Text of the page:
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View Diary: What Do You Know About Freemasonry? (131 comments)

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  •  Well, in "If This Goes On", they were good guys (10+ / 0-)

    One of Heinlein's earlier stories. He still stressed the massive secret society thing. even calling them "The Cabal", but they were the core of the Resistance to the evil theocratic dictatorship in his future history.

    Hey, at least it's a switch from a take-over-the-world evil conspiracy reputation...

    •  That was "Revolt in 2100," a novel (4+ / 0-)

      It was set in the year of the title.  The U.S. was a theocracy led by a corrupt religious dictator called "The Prophet."  The revolt was led by military officers who were Masons.  

      I do not know if Heinlein was a Mason.  He was a complex man - very technology-oriented, pro-military, and somewhat libertarian - but especially on sexual matters.  In his novel about a wealthy old man who had his brain transplanted into a young woman's body, he explored gender identity quite sensitively.  It turned out the young woman, who was killed in a wreck by a head injury with the rest of the body intact, was actually his secretary.  Her soul remained in the body and much of the dialogue was telepathic between him and her.  At one point he remarked, "Everyone's walked down both sides of gay street."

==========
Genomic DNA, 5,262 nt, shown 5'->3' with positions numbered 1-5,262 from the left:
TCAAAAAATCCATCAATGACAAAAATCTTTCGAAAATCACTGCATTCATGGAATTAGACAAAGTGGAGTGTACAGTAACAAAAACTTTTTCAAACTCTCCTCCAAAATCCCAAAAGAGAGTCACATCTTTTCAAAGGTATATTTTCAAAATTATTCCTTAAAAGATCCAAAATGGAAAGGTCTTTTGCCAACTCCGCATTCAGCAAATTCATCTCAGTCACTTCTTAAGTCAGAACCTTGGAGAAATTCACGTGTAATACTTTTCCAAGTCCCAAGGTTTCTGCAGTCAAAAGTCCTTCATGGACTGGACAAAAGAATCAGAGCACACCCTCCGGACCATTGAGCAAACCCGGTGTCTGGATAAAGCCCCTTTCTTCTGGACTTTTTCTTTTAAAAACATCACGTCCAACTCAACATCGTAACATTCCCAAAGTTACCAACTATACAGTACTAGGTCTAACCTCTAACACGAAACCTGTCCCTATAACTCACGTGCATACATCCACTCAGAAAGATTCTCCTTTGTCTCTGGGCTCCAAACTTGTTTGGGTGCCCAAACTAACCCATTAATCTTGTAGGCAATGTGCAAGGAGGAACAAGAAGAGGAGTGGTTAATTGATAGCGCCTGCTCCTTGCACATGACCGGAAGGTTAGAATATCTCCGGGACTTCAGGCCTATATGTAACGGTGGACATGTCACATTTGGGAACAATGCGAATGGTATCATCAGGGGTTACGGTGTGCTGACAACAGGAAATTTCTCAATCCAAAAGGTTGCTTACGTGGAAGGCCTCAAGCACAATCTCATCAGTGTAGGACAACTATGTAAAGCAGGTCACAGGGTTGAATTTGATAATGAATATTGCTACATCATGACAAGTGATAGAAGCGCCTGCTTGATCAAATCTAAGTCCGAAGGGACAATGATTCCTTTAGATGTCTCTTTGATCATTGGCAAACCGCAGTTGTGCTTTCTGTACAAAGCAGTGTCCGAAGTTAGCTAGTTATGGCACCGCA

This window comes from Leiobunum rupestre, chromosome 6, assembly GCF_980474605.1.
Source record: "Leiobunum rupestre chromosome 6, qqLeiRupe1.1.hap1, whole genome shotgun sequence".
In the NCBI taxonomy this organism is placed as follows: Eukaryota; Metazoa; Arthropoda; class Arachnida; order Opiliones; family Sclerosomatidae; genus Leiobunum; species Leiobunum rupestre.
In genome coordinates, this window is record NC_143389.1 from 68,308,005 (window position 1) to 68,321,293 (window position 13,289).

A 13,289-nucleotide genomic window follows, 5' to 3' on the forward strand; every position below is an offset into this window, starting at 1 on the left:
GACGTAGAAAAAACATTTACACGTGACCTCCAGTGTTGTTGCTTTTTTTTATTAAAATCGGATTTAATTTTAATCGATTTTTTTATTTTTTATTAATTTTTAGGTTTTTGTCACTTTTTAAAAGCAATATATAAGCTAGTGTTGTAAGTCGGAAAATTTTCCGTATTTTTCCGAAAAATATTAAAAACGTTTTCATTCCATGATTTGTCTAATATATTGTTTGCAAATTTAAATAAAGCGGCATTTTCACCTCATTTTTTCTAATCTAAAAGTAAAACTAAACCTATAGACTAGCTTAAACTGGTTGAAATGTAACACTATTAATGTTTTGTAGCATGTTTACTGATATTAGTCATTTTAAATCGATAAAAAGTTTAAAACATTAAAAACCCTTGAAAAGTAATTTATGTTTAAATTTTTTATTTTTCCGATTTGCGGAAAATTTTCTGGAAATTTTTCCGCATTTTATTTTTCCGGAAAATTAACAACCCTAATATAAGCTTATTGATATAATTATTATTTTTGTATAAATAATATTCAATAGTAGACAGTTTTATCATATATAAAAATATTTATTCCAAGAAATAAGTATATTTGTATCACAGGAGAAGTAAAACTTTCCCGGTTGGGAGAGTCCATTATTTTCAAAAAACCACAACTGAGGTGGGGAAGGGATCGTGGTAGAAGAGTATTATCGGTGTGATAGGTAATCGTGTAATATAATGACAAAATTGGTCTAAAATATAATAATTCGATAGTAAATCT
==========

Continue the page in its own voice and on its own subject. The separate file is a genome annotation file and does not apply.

The Libertarian slogan TAANSFL "THERE AIN'T nO sUCH THING AS A FREE LUNCH" is from his "The Moon is a Harsh Mistress."

      Much of his work seems esoteric and reminiscent of the Phillip Seymour Hoffman movie "The Master," a thinly disguised riff on L. Ron Hubbard of Scientology.  "Starship Troopers," the only Heinlein book made into a movie, captured the fascism and militarism of his vision but was hilarious, especially Neil Patrick Harris as ain intelligence officer whose uniform is strangely like a Gestapo getup.

      I love Heinlein but take him with a ton of salt.  Once the Science Fiction mag ANALOG had competing ads of writers signing against and in favor of the Vietnam War in 1969.  Isaac Asimov, Arthur C. Clarke, Phillip Jose Farmer, Ron Goulart aned many more we know were among the antis.  Heinlein was the only one I remember among the prose.  What can I say?  He was discharged from the military due to health reasons and thus had a skewed view of such things.

      The modern conservative is engaged in one of man's oldest exercises in moral philosophy; that is, the search for a superior moral justification for selfishness. -- John Kenneth Galbraith

      by Kangaroo on Wed Feb 05, 2014 at 08:14:33 PM PST

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